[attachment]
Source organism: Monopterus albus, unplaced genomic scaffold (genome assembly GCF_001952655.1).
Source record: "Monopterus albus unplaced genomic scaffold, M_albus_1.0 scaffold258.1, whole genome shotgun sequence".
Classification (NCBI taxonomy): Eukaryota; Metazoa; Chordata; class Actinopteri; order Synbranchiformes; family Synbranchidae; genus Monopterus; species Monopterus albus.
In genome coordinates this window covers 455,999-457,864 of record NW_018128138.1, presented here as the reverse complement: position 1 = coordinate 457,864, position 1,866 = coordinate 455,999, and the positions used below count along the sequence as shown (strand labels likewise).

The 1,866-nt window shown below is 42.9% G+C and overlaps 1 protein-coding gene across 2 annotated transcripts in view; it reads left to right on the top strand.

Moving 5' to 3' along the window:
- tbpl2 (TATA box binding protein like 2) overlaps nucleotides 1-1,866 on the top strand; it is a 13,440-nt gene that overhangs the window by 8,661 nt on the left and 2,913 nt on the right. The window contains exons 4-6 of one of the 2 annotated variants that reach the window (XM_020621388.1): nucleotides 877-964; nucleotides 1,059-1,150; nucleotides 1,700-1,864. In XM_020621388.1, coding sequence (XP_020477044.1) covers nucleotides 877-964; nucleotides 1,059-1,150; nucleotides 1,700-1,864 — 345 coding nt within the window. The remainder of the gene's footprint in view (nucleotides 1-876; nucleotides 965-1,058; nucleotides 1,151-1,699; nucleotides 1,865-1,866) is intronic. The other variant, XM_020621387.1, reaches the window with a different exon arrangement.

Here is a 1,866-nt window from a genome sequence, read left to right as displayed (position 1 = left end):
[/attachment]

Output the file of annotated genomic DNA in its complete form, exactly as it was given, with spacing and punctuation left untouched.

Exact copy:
Source organism: Monopterus albus, unplaced genomic scaffold (genome assembly GCF_001952655.1).
Source record: "Monopterus albus unplaced genomic scaffold, M_albus_1.0 scaffold258.1, whole genome shotgun sequence".
Classification (NCBI taxonomy): Eukaryota; Metazoa; Chordata; class Actinopteri; order Synbranchiformes; family Synbranchidae; genus Monopterus; species Monopterus albus.
In genome coordinates this window covers 455,999-457,864 of record NW_018128138.1, presented here as the reverse complement: position 1 = coordinate 457,864, position 1,866 = coordinate 455,999, and the positions used below count along the sequence as shown (strand labels likewise).

The 1,866-nt window shown below is 42.9% G+C and overlaps 1 protein-coding gene across 2 annotated transcripts in view; it reads left to right on the top strand.

Moving 5' to 3' along the window:
- tbpl2 (TATA box binding protein like 2) overlaps nucleotides 1-1,866 on the top strand; it is a 13,440-nt gene that overhangs the window by 8,661 nt on the left and 2,913 nt on the right. The window contains exons 4-6 of one of the 2 annotated variants that reach the window (XM_020621388.1): nucleotides 877-964; nucleotides 1,059-1,150; nucleotides 1,700-1,864. In XM_020621388.1, coding sequence (XP_020477044.1) covers nucleotides 877-964; nucleotides 1,059-1,150; nucleotides 1,700-1,864 — 345 coding nt within the window. The remainder of the gene's footprint in view (nucleotides 1-876; nucleotides 965-1,058; nucleotides 1,151-1,699; nucleotides 1,865-1,866) is intronic. The other variant, XM_020621387.1, reaches the window with a different exon arrangement.

Here is a 1,866-nt window from a genome sequence, read left to right as displayed (position 1 = left end):